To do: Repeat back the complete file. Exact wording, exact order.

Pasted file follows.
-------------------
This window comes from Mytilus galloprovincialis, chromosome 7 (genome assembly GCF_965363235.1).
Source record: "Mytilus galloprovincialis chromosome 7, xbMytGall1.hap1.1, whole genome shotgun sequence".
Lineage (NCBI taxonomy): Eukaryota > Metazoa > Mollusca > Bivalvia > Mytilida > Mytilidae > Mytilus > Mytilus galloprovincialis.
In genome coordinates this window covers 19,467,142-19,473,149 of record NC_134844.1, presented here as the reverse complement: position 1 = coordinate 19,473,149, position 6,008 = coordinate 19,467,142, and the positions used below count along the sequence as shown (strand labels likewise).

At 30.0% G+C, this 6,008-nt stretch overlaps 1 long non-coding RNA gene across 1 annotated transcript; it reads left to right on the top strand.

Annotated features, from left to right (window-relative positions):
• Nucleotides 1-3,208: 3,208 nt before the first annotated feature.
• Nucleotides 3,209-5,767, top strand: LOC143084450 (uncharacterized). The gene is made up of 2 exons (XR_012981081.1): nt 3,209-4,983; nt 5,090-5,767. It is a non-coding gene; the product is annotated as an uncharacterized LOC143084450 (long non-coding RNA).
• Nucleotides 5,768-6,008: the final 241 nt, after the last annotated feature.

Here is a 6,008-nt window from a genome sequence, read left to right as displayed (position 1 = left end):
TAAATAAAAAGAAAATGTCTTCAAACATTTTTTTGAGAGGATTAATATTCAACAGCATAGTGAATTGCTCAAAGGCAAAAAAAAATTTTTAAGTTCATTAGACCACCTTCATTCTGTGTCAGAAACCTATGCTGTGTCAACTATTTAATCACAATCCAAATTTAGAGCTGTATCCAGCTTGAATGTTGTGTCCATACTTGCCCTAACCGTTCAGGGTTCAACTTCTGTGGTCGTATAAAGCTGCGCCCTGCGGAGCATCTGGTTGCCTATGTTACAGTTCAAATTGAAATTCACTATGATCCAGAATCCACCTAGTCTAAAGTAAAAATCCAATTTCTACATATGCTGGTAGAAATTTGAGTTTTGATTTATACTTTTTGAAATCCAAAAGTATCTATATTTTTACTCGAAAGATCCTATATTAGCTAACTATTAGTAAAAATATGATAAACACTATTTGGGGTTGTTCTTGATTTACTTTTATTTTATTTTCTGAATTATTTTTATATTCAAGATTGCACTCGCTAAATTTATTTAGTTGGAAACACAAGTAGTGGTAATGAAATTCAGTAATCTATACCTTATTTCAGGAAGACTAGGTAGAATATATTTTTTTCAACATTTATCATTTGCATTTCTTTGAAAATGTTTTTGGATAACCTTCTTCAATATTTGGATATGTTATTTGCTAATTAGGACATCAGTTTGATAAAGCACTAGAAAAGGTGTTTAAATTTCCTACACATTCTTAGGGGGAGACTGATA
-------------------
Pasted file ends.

This window comes from Mytilus galloprovincialis, chromosome 7 (genome assembly GCF_965363235.1).
Source record: "Mytilus galloprovincialis chromosome 7, xbMytGall1.hap1.1, whole genome shotgun sequence".
Lineage (NCBI taxonomy): Eukaryota > Metazoa > Mollusca > Bivalvia > Mytilida > Mytilidae > Mytilus > Mytilus galloprovincialis.
In genome coordinates this window covers 19,467,142-19,473,149 of record NC_134844.1, presented here as the reverse complement: position 1 = coordinate 19,473,149, position 6,008 = coordinate 19,467,142, and the positions used below count along the sequence as shown (strand labels likewise).

At 30.0% G+C, this 6,008-nt stretch overlaps 1 long non-coding RNA gene across 1 annotated transcript; it reads left to right on the top strand.

Annotated features, from left to right (window-relative positions):
• Nucleotides 1-3,208: 3,208 nt before the first annotated feature.
• Nucleotides 3,209-5,767, top strand: LOC143084450 (uncharacterized). The gene is made up of 2 exons (XR_012981081.1): nt 3,209-4,983; nt 5,090-5,767. It is a non-coding gene; the product is annotated as an uncharacterized LOC143084450 (long non-coding RNA).
• Nucleotides 5,768-6,008: the final 241 nt, after the last annotated feature.

Here is a 6,008-nt window from a genome sequence, read left to right as displayed (position 1 = left end):
TAAATAAAAAGAAAATGTCTTCAAACATTTTTTTGAGAGGATTAATATTCAACAGCATAGTGAATTGCTCAAAGGCAAAAAAAAATTTTTAAGTTCATTAGACCACCTTCATTCTGTGTCAGAAACCTATGCTGTGTCAACTATTTAATCACAATCCAAATTTAGAGCTGTATCCAGCTTGAATGTTGTGTCCATACTTGCCCTAACCGTTCAGGGTTCAACTTCTGTGGTCGTATAAAGCTGCGCCCTGCGGAGCATCTGGTTGCCTATGTTACAGTTCAAATTGAAATTCACTATGATCCAGAATCCACCTAGTCTAAAGTAAAAATCCAATTTCTACATATGCTGGTAGAAATTTGAGTTTTGATTTATACTTTTTGAAATCCAAAAGTATCTATATTTTTACTCGAAAGATCCTATATTAGCTAACTATTAGTAAAAATATGATAAACACTATTTGGGGTTGTTCTTGATTTACTTTTATTTTATTTTCTGAATTATTTTTATATTCAAGATTGCACTCGCTAAATTTATTTAGTTGGAAACACAAGTAGTGGTAATGAAATTCAGTAATCTATACCTTATTTCAGGAAGACTAGGTAGAATATATTTTTTTCAACATTTATCATTTGCATTTCTTTGAAAATGTTTTTGGATAACCTTCTTCAATATTTGGATATGTTATTTGCTAATTAGGACATCAGTTTGATAAAGCACTAGAAAAGGTGTTTAAATTTCCTACACATTCTTAGGGGGAGACTGATA